‘Killer’ Bruce Hwy is an absolute disgrace

WHEN the next clutch of International Olympic Committee members blesses the Sunshine State with a visit, Premier Palaszczuk should take them for a nice drive in the country.

I'd suggest the route I took last week from Bundaberg to Brisbane through rolling green hills and swaying fields of sugar cane that are all but ripe for the harvest.

It's also a nightmare stretch of two-lane, bitumen filled with semi-trailers thundering bumper-to-bumper and grey nomads piloting swaying caravans, their rear-vision mirrors filled with the bull bars of heavy trucks.

The opposing columns of vehicles on the stretch I drove pass within metres of each other, approaching at a combined speed of 200km/h. There are no barriers. A moment's inattention or a sudden distraction and you're dead.

This is the Bruce Highway, National Highway One, the main arterial route in the state and the lifeline connecting regional Queensland with Brisbane carrying more than 100,000 vehicles a day and it's a killer, accounting for 17 per cent of all national highway deaths in the country.

What, you might wonder would the IOC gentlefolk, accustomed to the autobahns, autostrade and autoroutes of Europe, think of The Bruce? They might ask themselves why a state that has a sealed goat track as its principal highway is putting up its hand for the Olympics.

The state government is encouraging Queenslanders to travel within their own state, which is laudable. What is does not say is that to undertake a road trip is to expose yourself to the dangers inherent in our sub-standard highways.

I witnessed those dangers first-hand as a ute heading towards us pulled out from behind a truck and attempted a near-suicidal overtaking manoeuvre.

A multi-vehicle, head-on collision was avoided only by heavy braking by the drivers in our lane.

On The Bruce, the margin between life and death is measured in seconds. When you reach the Sunshine Coast, the highway suddenly widens to four lanes, but if you live outside of the strip encompassing the Gold Coast, Brisbane and the Sunshine Coast then it's bad luck, mate.

If you continue driving south and cross the border into New South Wales, then your chances of surviving the drive increase, with the highway between Tweed Heads and Sydney now a dual carriageway in its entirety.

Up here in Bananabender Land, it's a different story.

The scene of a horror crash on the Bruce Highway near Tiaro. There are plans to bypass Tiaro but the bypass will still be two lanes not four lanes.
The scene of a horror crash on the Bruce Highway near Tiaro. There are plans to bypass Tiaro but the bypass will still be two lanes not four lanes.

There are four-lane sections on the Bruce, but they are woefully insufficient with the government's attitude to planning exemplified by a proposal to bypass the small township of Tiaro, south of Bundaberg.

Incredibly, the bypass will be two lanes, not four. Member for Wide Bay Llew O'Brien has said that if the stretch of highway was in NSW or Victoria, it would already be four lanes.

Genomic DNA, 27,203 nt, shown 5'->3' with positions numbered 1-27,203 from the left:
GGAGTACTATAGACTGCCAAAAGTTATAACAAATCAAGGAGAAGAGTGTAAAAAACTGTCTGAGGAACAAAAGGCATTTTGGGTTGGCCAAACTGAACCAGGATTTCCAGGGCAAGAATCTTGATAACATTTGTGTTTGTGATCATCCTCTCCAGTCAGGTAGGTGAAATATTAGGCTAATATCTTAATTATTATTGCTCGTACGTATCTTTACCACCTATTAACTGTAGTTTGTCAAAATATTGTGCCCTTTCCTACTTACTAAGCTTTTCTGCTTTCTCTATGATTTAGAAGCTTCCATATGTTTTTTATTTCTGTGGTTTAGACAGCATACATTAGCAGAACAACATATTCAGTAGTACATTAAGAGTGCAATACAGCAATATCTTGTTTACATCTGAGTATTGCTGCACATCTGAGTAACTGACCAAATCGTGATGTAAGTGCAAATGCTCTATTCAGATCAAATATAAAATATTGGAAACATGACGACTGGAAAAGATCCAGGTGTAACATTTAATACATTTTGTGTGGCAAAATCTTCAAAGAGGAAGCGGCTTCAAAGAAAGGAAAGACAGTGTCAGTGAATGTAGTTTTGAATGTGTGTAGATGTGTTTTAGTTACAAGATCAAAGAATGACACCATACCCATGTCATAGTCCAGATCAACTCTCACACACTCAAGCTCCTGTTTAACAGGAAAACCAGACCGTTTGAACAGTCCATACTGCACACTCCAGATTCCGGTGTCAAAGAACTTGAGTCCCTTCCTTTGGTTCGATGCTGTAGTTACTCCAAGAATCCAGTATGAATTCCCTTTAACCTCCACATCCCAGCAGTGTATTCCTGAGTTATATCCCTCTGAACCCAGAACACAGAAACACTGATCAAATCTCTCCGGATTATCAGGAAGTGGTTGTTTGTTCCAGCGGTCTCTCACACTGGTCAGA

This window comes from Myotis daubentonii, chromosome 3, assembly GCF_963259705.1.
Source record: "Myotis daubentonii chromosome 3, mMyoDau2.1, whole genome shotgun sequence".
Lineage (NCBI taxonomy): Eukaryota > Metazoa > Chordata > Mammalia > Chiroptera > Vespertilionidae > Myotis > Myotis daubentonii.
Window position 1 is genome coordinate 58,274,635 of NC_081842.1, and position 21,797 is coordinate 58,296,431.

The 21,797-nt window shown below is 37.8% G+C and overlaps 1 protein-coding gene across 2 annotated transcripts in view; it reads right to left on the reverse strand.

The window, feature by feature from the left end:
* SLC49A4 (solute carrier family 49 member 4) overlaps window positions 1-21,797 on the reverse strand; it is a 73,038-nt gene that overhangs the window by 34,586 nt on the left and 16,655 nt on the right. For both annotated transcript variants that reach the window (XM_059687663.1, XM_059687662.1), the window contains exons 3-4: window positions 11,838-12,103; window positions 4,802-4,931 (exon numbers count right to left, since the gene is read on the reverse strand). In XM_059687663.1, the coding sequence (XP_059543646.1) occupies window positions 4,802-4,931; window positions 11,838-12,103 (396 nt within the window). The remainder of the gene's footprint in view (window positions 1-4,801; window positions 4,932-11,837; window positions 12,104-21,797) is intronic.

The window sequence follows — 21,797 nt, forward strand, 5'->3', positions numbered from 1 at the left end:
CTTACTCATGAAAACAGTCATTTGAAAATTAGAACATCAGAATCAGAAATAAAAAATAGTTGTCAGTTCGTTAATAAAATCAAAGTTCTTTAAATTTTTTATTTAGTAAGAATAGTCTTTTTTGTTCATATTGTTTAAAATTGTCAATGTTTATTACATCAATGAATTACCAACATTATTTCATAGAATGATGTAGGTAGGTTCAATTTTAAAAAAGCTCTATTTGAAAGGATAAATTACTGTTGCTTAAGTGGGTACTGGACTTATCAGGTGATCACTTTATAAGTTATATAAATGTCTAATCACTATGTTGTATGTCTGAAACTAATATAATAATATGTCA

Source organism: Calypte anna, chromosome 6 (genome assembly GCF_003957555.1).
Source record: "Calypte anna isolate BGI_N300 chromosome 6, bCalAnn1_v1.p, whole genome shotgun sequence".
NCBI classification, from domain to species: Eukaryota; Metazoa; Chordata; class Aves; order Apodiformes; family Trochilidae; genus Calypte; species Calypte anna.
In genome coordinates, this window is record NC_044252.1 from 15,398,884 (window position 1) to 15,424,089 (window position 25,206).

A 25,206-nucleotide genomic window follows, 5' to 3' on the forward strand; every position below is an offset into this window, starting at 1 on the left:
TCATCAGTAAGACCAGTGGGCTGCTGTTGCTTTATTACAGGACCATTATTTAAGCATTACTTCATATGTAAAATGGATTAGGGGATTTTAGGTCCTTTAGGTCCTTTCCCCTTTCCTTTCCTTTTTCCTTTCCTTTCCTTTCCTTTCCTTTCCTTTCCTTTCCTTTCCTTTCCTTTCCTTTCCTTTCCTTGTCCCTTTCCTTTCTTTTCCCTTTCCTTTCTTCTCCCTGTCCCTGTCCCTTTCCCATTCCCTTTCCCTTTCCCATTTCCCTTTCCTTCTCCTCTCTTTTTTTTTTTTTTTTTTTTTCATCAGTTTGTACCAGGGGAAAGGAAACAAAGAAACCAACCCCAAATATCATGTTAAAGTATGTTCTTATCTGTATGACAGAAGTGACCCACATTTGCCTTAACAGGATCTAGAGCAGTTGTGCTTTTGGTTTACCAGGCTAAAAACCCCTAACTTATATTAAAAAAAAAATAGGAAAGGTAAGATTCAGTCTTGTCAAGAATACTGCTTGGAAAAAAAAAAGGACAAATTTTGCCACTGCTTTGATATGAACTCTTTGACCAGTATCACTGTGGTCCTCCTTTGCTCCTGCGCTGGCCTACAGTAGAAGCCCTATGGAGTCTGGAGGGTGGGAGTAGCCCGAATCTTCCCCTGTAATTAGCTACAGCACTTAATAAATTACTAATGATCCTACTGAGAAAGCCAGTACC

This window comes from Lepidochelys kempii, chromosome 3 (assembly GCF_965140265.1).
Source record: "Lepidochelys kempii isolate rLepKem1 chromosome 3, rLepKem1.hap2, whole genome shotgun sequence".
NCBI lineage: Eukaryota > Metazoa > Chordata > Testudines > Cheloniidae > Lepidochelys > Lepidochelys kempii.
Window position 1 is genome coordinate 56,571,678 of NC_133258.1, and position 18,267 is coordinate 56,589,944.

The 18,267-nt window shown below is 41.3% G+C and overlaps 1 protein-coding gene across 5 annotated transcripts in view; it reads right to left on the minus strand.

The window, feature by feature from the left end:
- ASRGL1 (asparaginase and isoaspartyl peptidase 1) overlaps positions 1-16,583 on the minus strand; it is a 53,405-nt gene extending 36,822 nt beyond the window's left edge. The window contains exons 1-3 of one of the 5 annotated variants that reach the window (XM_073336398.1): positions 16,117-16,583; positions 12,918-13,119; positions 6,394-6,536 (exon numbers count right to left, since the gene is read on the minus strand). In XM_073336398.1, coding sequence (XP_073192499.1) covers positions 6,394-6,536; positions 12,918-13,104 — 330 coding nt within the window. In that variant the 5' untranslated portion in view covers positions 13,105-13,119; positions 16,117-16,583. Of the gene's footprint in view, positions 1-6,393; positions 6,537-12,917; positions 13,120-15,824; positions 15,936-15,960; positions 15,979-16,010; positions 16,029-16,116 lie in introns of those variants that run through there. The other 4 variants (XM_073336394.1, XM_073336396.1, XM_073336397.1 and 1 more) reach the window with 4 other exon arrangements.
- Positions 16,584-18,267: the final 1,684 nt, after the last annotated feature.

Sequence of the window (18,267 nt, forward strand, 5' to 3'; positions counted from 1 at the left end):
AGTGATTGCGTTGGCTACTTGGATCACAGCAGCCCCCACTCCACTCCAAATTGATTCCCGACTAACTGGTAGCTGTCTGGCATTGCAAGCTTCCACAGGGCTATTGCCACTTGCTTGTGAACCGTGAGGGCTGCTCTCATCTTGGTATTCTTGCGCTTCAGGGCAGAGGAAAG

"Shouldn't our section of the national highway be built to the same standard?" he asks.

In North Queensland, traffic on the Barron River Bridge is restricted to one lane after the Department of Transport and Main Roads imposed a load limit of 50.5 tonnes when "some issues" were identified that required "further investigation".

The problem is that the state is incapable of maintaining the roads that exist, such as they are, let alone build new ones, with the estimated cost of the deferred maintenance backlog for state roads standing at $5.85bn as of June 30 last year, an increase of 8 per cent on the previous financial year. A total of 1269 culverts - or 25 per cent of the road culverts for which the state is responsible - are currently rated as being in poor or very poor condition.

The state government's response to this lamentable situation is to say it is all the fault of former LNP premier Campbell Newman. Of course, it is because in Queensland politics, the buck never stops here.

The great sadness is that poor roads kill people. Government ministers and senior police regularly hold press conferences at which they announce they are "getting tough" on speeding, seat belt wearing and mobile phone use, but nary a word is uttered about getting tough on bad roads.

It is undeniably true that idiot drivers cause accidents, but so do poor roads. Tragically, as of the end of April, the Queensland road toll was 31 per cent higher than last year.

I'm not against holding the Olympic Games, although my personal view is that they are an expensive farce. There are so many other more important issues affecting the daily lives of Queenslanders that require urgent attention - not least the Bruce, where there are 1000 near-misses for every fatal crash.

Originally published as 'Killer' Bruce Hwy is an absolute disgrace



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